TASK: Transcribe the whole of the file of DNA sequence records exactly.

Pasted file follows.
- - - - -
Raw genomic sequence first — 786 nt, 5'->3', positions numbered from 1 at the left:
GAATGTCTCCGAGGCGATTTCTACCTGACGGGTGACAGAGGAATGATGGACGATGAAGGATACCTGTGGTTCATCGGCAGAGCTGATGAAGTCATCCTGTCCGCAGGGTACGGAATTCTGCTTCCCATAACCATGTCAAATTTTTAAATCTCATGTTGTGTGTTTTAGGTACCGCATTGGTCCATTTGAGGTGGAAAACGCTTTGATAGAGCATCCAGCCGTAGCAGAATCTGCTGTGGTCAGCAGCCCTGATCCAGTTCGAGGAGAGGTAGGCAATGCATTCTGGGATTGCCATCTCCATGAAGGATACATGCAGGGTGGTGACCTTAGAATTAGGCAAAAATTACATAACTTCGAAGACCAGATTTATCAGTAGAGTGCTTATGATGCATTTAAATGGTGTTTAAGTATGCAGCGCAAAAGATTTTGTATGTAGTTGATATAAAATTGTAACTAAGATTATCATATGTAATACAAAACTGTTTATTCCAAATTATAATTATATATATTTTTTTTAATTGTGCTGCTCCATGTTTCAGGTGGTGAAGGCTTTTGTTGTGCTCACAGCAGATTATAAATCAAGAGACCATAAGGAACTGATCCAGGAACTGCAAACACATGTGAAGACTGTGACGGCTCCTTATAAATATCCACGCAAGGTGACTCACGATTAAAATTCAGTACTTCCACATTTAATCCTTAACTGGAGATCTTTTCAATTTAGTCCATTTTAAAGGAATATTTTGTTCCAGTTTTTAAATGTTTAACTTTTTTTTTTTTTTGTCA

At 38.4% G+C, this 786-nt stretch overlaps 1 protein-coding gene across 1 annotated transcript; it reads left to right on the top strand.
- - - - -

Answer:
Raw genomic sequence first — 786 nt, 5'->3', positions numbered from 1 at the left:
GAATGTCTCCGAGGCGATTTCTACCTGACGGGTGACAGAGGAATGATGGACGATGAAGGATACCTGTGGTTCATCGGCAGAGCTGATGAAGTCATCCTGTCCGCAGGGTACGGAATTCTGCTTCCCATAACCATGTCAAATTTTTAAATCTCATGTTGTGTGTTTTAGGTACCGCATTGGTCCATTTGAGGTGGAAAACGCTTTGATAGAGCATCCAGCCGTAGCAGAATCTGCTGTGGTCAGCAGCCCTGATCCAGTTCGAGGAGAGGTAGGCAATGCATTCTGGGATTGCCATCTCCATGAAGGATACATGCAGGGTGGTGACCTTAGAATTAGGCAAAAATTACATAACTTCGAAGACCAGATTTATCAGTAGAGTGCTTATGATGCATTTAAATGGTGTTTAAGTATGCAGCGCAAAAGATTTTGTATGTAGTTGATATAAAATTGTAACTAAGATTATCATATGTAATACAAAACTGTTTATTCCAAATTATAATTATATATATTTTTTTTAATTGTGCTGCTCCATGTTTCAGGTGGTGAAGGCTTTTGTTGTGCTCACAGCAGATTATAAATCAAGAGACCATAAGGAACTGATCCAGGAACTGCAAACACATGTGAAGACTGTGACGGCTCCTTATAAATATCCACGCAAGGTGACTCACGATTAAAATTCAGTACTTCCACATTTAATCCTTAACTGGAGATCTTTTCAATTTAGTCCATTTTAAAGGAATATTTTGTTCCAGTTTTTAAATGTTTAACTTTTTTTTTTTTTTGTCA

At 38.4% G+C, this 786-nt stretch overlaps 1 protein-coding gene across 1 annotated transcript; it reads left to right on the top strand.